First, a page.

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In one forest, I have a Windows 2003 AD Integrated DNS as my primary DC. I then configured an additional DC on the same forest with it being AD Integrated DNS as well. My thinking is that on my client machines (XP/7), on the DNS settings in tcp/ip, the Primary DNS configured there is pointing to the Primary DC's ip address and the Secondary DNS is pointing to the Secondary DC's ip address. Since both DC's are also AD and DNS, does this mean that in the event the Primary DC fails, the client machines should still be able to login to the domain since I have a Secondary DC with AD Integrated DNS in which it will also authenticate all users on the domain, right? Highly appreciate everyone's advice.

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Yes, that's what it means. Assuming your second DC is actually set up properly, if your clients can't reach the first DC, they will try the second one... and assuming the second one is reachable and properly configured, they'll be able to log in. In that vein, make sure the second DC is setup as a Global Catalog.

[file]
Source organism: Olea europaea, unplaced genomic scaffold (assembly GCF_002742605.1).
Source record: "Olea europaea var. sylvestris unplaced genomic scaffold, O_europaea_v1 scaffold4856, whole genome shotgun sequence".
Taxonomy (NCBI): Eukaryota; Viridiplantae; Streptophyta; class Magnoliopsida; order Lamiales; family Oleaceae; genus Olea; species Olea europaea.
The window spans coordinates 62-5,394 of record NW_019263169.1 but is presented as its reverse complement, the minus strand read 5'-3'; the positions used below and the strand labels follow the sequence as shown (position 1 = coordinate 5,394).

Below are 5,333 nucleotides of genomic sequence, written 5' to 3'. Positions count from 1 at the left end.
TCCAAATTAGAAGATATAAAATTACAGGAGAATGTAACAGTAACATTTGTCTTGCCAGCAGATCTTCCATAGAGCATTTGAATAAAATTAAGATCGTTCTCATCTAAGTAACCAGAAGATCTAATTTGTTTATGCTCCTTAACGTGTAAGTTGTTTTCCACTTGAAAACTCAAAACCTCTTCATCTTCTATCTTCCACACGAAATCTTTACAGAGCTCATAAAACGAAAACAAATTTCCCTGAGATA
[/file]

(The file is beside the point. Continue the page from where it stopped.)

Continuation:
P.S.: Active Directory (post NT 4) is set up as a multiple-master configuration, so there's no such thing as primary or secondary Domain Controllers anymore. The proper term is Primary Domain Controller Emulator (PDC Emulator). See this Microsoft support article for more details.

  • Yes, the second DC is also configured as a Global Catalog server as well. Had no errors after running DCPROMO letting Windows configure AD and DNS automatically. Highly appreciate your post :) – GeePee Jan 17 '14 at 12:13
  • @GeePee Just FYI, it would probably be beneficial to you if you waited a day or two to mark an answer as complete. It gives more incentive for someone else to come along and provide additional and/or more complete answers, and also leaves the question in the unanswered category so that more people view it. – HopelessN00b Jan 17 '14 at 12:24
  • Noted. Appreciate your advice. Will do that on my next post :) – GeePee Jan 17 '14 at 12:27
  • There may not be a Primary Domain Controller, but you still can only have a single master machine for a select few operations per forest or per domain (and be wary that you must migrate the responsibility if you are going to demote or remove a machine from the network who is filling one of the operation master rolls) – Scott Chamberlain Jan 17 '14 at 20:58
  • @ScottChamberlain Yup. Check the 2md/final link in my post. Spells out the FSMO roles. – HopelessN00b Jan 17 '14 at 21:13

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